A study in women coinfected with hepatitis C and HIV found that use of marijuana was not associated with progression to advanced liver fibrosis.
University researchers studied long-term effects of tetrahydrocannabinol (THC) from marijuana on fibrosis progression in women enrolled in the Women’s Interagency HIV Study. Results were published recently in the Oxford Journal of Clinical Infectious Diseases.
The hepatitis C virus (HCV) is a blood-borne disease that, left unchecked, can lead to fibrosis, cirrhosis, liver cancer, or the need for a liver transplant. The authors note that marijuana use has been associated with progression of liver fibrosis in retrospective analyses of patients with chronic hepatitis C and that other studies on the impact of THC use and liver fibrosis progression have reported conflicting results.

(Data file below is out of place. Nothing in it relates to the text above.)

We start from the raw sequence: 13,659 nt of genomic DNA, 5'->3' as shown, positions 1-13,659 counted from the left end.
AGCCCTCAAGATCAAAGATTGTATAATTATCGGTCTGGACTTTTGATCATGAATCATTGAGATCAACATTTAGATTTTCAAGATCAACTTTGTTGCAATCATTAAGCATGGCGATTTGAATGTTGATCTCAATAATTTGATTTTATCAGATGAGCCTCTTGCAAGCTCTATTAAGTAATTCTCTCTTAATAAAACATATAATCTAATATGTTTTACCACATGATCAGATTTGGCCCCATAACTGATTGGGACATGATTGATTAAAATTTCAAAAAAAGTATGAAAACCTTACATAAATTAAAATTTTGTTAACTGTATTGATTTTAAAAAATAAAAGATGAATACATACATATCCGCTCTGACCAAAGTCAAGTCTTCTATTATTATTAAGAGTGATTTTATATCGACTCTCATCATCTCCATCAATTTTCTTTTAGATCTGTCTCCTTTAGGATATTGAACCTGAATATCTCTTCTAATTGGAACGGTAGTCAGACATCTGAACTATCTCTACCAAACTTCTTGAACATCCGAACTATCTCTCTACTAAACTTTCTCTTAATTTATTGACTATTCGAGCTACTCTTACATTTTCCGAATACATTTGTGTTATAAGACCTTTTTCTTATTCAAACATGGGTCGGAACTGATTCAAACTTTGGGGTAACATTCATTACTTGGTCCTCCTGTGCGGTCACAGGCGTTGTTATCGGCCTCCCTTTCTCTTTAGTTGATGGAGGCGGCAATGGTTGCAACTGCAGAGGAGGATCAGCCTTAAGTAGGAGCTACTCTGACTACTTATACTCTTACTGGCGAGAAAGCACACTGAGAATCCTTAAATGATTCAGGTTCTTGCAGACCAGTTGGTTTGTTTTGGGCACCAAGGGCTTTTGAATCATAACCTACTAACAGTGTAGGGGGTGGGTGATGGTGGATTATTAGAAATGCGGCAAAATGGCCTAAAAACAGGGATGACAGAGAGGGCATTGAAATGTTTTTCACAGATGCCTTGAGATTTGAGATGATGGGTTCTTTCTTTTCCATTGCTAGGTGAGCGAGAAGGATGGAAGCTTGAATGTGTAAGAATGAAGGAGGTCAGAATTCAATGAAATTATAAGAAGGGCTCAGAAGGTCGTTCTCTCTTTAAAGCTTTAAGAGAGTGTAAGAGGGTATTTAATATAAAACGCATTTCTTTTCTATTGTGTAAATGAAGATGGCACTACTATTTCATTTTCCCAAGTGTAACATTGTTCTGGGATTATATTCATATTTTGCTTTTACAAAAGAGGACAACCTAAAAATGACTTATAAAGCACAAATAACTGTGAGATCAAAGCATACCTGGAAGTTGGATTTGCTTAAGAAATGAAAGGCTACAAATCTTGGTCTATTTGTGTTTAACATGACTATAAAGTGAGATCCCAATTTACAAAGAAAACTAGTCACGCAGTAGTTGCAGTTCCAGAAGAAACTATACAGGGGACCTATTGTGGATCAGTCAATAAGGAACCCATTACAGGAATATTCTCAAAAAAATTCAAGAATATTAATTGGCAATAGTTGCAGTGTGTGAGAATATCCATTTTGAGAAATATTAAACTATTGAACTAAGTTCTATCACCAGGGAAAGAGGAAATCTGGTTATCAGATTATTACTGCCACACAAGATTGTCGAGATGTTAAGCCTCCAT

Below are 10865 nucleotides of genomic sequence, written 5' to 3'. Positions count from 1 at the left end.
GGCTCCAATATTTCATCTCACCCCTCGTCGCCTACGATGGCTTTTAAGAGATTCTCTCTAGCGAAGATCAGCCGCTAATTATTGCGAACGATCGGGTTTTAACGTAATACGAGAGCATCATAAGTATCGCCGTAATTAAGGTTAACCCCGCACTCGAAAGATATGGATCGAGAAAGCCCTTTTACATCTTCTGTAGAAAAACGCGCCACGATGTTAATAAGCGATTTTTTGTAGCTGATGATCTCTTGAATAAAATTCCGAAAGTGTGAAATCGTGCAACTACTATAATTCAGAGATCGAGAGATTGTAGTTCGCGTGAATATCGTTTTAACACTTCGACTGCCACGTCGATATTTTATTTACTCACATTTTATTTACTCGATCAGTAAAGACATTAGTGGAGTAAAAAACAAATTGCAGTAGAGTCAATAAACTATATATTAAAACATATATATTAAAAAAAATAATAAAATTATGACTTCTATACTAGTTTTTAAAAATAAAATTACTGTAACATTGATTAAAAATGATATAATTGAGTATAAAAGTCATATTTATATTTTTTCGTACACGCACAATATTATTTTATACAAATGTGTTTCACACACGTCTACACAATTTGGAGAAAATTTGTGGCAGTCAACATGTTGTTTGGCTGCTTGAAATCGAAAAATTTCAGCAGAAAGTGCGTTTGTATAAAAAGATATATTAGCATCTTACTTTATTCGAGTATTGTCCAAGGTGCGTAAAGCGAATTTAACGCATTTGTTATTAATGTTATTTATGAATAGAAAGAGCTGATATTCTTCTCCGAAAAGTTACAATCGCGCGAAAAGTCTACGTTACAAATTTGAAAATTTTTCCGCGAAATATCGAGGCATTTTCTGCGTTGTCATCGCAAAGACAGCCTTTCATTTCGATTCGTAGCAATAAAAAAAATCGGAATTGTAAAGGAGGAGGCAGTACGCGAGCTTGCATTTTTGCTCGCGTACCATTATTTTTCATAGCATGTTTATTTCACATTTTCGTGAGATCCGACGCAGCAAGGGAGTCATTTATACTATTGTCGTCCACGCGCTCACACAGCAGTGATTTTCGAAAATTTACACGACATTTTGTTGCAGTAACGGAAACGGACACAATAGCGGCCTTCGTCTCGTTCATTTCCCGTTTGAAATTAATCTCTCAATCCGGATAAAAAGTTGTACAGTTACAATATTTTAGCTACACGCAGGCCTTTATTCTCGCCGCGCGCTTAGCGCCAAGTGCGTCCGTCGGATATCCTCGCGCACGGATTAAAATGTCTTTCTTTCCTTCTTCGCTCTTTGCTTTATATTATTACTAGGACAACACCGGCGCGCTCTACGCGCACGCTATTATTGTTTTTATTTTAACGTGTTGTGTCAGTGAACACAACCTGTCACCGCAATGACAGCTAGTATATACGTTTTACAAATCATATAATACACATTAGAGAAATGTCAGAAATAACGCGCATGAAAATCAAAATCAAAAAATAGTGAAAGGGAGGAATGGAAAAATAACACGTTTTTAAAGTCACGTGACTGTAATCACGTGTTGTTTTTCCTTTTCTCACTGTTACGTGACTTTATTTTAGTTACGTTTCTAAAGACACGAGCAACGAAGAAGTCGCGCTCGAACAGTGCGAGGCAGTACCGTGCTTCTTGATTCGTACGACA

“Currently, marijuana has been legalized for medicinal and/or recreational use in 23 US states, as well as the District of Columbia, and its use in HIV/HCV-coinfected patients is common,” the authors stated in the article. “Given that it is becoming more widely available and more regularly consumed, it is critical to assess its clinical effects, including any negative impact of THC use on liver fibrosis progression.”